Monumental Playfulness: Siri Aurdal

Hans Ulrich Obrist traces the career of Siri Aurdal, one of the protagonists of Mirrored, a group show presented at the Nordic Pavilion during the latest edition of the Venice Biennale.  An innovator known for her sculptures made of common industrial materials, Aurdal creates environments conceived for both contemplation and social engagement in public space.


Hans Ulrich Obrist: Siri, you wanted to become an architect originally. How did that happen? Did you have an epiphany or an encounter with architecture?

Siri Aurdal: I had a lot of friends who were architects. For instance, the father of my best friend was an architect for the winter 1952 Olympic Games in Oslo, Frode Rinnan.

HUO: And he was an inspiration? He was a modernist?

SA: Yes. He built the ski jump and the swimming pools. Really inspired work. And my grandmother and mother and stepfather and father were artists.

HUO: Well-known artists?

SA: My grandmother, yes, and my mother was a very important textile artist in Norway. She represented Norway in 1982 at the Venice Biennale. For a long time I had to work for her and not for myself.

HUO: What did you learn from her?

SA: Composition. To make it simple.

HUO: Rinnan was part of the generation who preceded Sverre Fehn, whom I knew really well.

SA: I did, too. I did walk around in Oslo with him in 1962, at the same time as he built the Venice Pavilion.

HUO: What inspired you about him? I met him when I first came to Norway in 1995 researching for the Nuit Blanche exhibition. I went to interview him. He was in his seventies and still very sharp.

SA: A fine person and really interesting.

HUO: How did you meet him?

SA: I was a student in the academy, and I got lucky. It just

HUO: Well, when one is interested in architecture, one befriends architects. What did you learn from Sverre Fehn? From your mother you learned how to make it simple, and you learned composition.

SA: It’s hard to put into words, but something about materials.

HUO: I understand that at some point you stopped going to museums so much and started going to commercial trade shows to look for new technologies, new materials.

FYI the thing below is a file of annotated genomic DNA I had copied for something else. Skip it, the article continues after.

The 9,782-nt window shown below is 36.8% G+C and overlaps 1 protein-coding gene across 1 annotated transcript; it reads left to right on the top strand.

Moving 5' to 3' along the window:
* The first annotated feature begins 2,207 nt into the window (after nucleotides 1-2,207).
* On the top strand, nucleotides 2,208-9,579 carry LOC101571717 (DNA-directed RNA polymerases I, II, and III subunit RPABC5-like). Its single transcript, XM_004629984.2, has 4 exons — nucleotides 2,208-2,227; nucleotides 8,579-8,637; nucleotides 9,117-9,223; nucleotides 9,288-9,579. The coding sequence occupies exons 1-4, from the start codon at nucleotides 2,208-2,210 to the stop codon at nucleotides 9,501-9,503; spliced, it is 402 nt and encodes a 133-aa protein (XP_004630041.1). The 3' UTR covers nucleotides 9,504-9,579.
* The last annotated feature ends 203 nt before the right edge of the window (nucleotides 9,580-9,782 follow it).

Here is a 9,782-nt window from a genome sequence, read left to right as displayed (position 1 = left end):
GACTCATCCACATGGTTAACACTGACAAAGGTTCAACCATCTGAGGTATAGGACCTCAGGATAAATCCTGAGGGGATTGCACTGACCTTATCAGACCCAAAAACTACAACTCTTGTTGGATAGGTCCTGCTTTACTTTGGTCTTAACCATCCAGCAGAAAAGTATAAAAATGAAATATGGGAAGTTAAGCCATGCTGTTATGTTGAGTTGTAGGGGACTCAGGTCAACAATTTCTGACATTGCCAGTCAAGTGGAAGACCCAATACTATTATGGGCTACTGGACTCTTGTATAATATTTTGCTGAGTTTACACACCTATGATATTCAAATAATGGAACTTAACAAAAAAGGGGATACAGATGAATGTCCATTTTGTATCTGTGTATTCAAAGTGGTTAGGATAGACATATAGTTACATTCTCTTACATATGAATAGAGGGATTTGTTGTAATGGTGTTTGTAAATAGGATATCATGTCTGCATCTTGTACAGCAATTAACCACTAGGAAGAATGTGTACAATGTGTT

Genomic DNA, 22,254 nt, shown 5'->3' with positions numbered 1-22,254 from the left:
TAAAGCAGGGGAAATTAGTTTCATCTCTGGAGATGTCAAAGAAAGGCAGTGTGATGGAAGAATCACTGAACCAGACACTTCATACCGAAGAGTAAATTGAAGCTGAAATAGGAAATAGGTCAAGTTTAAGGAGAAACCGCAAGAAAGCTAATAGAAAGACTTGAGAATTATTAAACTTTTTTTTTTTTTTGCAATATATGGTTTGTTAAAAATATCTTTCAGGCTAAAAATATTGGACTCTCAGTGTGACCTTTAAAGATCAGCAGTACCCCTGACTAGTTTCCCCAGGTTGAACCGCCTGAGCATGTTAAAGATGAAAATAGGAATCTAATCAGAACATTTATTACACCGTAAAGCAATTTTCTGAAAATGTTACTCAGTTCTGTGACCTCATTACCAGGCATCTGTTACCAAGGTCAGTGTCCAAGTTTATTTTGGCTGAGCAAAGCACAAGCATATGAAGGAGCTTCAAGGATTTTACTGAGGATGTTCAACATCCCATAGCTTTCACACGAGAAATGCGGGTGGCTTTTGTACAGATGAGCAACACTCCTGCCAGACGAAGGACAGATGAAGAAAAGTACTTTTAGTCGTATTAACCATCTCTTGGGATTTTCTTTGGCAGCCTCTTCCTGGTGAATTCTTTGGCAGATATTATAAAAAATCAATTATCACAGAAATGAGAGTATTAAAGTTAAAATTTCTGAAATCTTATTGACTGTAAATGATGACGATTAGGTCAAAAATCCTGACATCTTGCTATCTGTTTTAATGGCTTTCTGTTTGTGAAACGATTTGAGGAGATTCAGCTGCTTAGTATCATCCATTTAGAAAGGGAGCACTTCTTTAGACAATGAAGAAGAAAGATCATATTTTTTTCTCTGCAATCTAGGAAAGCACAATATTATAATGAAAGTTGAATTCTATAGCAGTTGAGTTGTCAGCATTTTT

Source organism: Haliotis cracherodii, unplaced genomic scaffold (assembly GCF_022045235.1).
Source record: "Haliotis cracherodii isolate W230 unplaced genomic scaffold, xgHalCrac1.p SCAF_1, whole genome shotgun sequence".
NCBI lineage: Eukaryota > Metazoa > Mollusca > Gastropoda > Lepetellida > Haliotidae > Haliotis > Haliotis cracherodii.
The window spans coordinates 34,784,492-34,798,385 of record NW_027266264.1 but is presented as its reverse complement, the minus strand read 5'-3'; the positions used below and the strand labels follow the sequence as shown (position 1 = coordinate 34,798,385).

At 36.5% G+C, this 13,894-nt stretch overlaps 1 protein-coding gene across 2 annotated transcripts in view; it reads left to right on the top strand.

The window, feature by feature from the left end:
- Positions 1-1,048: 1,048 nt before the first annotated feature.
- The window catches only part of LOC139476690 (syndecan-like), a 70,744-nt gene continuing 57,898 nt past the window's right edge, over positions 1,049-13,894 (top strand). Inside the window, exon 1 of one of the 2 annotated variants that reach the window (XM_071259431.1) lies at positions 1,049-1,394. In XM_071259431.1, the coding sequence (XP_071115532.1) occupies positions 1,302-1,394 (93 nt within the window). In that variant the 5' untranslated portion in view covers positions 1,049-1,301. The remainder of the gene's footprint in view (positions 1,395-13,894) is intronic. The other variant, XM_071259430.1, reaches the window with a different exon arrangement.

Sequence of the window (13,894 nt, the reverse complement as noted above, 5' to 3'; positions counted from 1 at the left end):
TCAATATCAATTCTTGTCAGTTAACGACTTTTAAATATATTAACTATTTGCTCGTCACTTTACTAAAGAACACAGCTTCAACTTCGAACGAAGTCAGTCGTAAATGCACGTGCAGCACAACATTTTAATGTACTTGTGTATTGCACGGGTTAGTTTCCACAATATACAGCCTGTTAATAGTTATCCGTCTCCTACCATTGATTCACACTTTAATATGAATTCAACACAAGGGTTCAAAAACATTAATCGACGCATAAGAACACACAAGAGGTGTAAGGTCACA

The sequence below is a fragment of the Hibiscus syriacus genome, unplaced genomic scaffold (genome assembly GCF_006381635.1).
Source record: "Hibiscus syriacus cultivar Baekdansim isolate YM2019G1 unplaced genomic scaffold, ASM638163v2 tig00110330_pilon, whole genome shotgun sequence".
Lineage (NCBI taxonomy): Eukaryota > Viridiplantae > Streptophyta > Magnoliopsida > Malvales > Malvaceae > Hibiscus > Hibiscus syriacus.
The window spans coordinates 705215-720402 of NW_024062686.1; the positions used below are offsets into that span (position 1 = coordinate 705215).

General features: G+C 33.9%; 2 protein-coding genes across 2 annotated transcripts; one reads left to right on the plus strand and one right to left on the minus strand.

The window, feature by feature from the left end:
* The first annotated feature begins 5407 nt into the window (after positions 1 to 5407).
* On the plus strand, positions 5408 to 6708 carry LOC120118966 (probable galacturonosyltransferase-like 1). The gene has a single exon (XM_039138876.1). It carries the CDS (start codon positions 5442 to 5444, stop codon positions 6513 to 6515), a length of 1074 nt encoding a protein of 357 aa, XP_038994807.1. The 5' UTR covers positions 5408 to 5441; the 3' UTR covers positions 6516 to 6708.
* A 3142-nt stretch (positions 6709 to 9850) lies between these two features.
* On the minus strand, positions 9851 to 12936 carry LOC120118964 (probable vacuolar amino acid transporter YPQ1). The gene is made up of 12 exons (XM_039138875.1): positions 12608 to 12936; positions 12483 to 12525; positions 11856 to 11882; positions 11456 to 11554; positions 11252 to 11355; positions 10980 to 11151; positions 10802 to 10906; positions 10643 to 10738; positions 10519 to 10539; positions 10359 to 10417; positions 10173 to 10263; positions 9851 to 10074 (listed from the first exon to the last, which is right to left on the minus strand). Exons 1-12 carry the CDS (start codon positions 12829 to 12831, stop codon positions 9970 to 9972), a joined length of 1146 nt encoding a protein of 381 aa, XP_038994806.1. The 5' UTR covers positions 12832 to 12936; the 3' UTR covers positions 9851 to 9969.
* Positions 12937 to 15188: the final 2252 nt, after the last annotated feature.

SA: Also building techniques.

HUO: Share with me some of your memories of Sverre Fehn in 1962 in Oslo. I wish I could have been there.

SA: I remember this underground thing. Both literally and metaphorically, it was sort of a secret because we went underground. We would descend through these huge holes to see electric installations, concrete foundations. We took the lift down, it was very—the doors were just like any other doors so that you couldn’t know there was something very big down there.

HUO: That must have been very inspiring sculpturally.

SA: Absolutely tremendous, yes.

HUO: When I spoke to Sverre Fehn, I was under the impression that he was using concrete in a human way, as opposed to what many call brutalism.

SA: The human aspect was very important for him.

HUO: So, to recap: you are at the academy, doing figurative work, and at the same time you are friends with these architects. Where would you say your catalogue raisonné starts? The first work that no longer felt like student work?

SA: I would like to show you this, titled February 67. I made it in February 1967, which was a political period. It’s in the national art museum now. A Styrofoam ring, Styrofoam pipes. I bought it in a plumbing shop. It’s a found object from a plumbing shop.

HUO: It looks like it is also inspired by Edvard Munch’s The Scream.

SA: It’s bombs. Bombs falling. It’s about what was going on in Vietnam.

HUO: Then what was your second work?

SA: Probably Interview. It’s multicolored Plexiglas suspended from the ceiling.

HUO: Interview feels very contemporary. What was the epiphany that led to it?

SA: A meeting in a bakery shop with a little group of artists who gave me that opportunity to make an exhibition. I had studied mathematics and physics in order to become an architect, but I was also inspired by Albert Einstein’s theories, which I very much enjoyed thinking about.

HUO: Do you mean the theory of relativity? How does Interview connect to Einstein?